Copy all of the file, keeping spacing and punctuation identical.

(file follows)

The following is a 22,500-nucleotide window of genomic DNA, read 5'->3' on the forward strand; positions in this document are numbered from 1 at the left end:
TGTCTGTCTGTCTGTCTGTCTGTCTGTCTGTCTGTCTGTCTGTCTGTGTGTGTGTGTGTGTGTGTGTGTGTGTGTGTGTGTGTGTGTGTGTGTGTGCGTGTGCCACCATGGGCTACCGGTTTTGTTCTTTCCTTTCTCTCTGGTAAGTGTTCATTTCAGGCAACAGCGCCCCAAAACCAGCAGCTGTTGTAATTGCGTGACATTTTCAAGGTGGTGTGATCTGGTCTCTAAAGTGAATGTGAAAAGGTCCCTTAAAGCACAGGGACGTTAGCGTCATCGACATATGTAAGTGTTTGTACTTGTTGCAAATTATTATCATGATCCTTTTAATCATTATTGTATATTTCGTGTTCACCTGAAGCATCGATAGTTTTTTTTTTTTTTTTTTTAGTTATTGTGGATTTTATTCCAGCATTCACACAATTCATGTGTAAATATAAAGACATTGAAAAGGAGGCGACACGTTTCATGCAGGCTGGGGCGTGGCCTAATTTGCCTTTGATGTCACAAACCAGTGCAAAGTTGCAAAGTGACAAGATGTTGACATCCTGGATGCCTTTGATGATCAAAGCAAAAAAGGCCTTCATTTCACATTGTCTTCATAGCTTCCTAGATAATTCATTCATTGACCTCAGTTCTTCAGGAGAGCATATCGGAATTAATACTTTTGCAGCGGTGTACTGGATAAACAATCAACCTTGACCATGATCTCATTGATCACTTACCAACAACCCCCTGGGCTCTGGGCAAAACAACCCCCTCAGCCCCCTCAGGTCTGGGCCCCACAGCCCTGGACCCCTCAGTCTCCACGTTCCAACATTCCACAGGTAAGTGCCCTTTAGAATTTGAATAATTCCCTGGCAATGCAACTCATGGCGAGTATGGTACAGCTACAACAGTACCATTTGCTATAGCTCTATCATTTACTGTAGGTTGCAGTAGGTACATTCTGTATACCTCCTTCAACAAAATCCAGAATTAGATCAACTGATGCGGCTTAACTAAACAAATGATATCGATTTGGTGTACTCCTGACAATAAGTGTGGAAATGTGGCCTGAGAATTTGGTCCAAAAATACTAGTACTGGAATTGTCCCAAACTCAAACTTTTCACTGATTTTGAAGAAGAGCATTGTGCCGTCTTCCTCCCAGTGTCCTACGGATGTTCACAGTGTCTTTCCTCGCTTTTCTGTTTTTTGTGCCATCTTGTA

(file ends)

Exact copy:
The following is a 22,500-nucleotide window of genomic DNA, read 5'->3' on the forward strand; positions in this document are numbered from 1 at the left end:
TGTCTGTCTGTCTGTCTGTCTGTCTGTCTGTCTGTCTGTCTGTCTGTGTGTGTGTGTGTGTGTGTGTGTGTGTGTGTGTGTGTGTGTGTGTGTGTGCGTGTGCCACCATGGGCTACCGGTTTTGTTCTTTCCTTTCTCTCTGGTAAGTGTTCATTTCAGGCAACAGCGCCCCAAAACCAGCAGCTGTTGTAATTGCGTGACATTTTCAAGGTGGTGTGATCTGGTCTCTAAAGTGAATGTGAAAAGGTCCCTTAAAGCACAGGGACGTTAGCGTCATCGACATATGTAAGTGTTTGTACTTGTTGCAAATTATTATCATGATCCTTTTAATCATTATTGTATATTTCGTGTTCACCTGAAGCATCGATAGTTTTTTTTTTTTTTTTTTTAGTTATTGTGGATTTTATTCCAGCATTCACACAATTCATGTGTAAATATAAAGACATTGAAAAGGAGGCGACACGTTTCATGCAGGCTGGGGCGTGGCCTAATTTGCCTTTGATGTCACAAACCAGTGCAAAGTTGCAAAGTGACAAGATGTTGACATCCTGGATGCCTTTGATGATCAAAGCAAAAAAGGCCTTCATTTCACATTGTCTTCATAGCTTCCTAGATAATTCATTCATTGACCTCAGTTCTTCAGGAGAGCATATCGGAATTAATACTTTTGCAGCGGTGTACTGGATAAACAATCAACCTTGACCATGATCTCATTGATCACTTACCAACAACCCCCTGGGCTCTGGGCAAAACAACCCCCTCAGCCCCCTCAGGTCTGGGCCCCACAGCCCTGGACCCCTCAGTCTCCACGTTCCAACATTCCACAGGTAAGTGCCCTTTAGAATTTGAATAATTCCCTGGCAATGCAACTCATGGCGAGTATGGTACAGCTACAACAGTACCATTTGCTATAGCTCTATCATTTACTGTAGGTTGCAGTAGGTACATTCTGTATACCTCCTTCAACAAAATCCAGAATTAGATCAACTGATGCGGCTTAACTAAACAAATGATATCGATTTGGTGTACTCCTGACAATAAGTGTGGAAATGTGGCCTGAGAATTTGGTCCAAAAATACTAGTACTGGAATTGTCCCAAACTCAAACTTTTCACTGATTTTGAAGAAGAGCATTGTGCCGTCTTCCTCCCAGTGTCCTACGGATGTTCACAGTGTCTTTCCTCGCTTTTCTGTTTTTTGTGCCATCTTGTA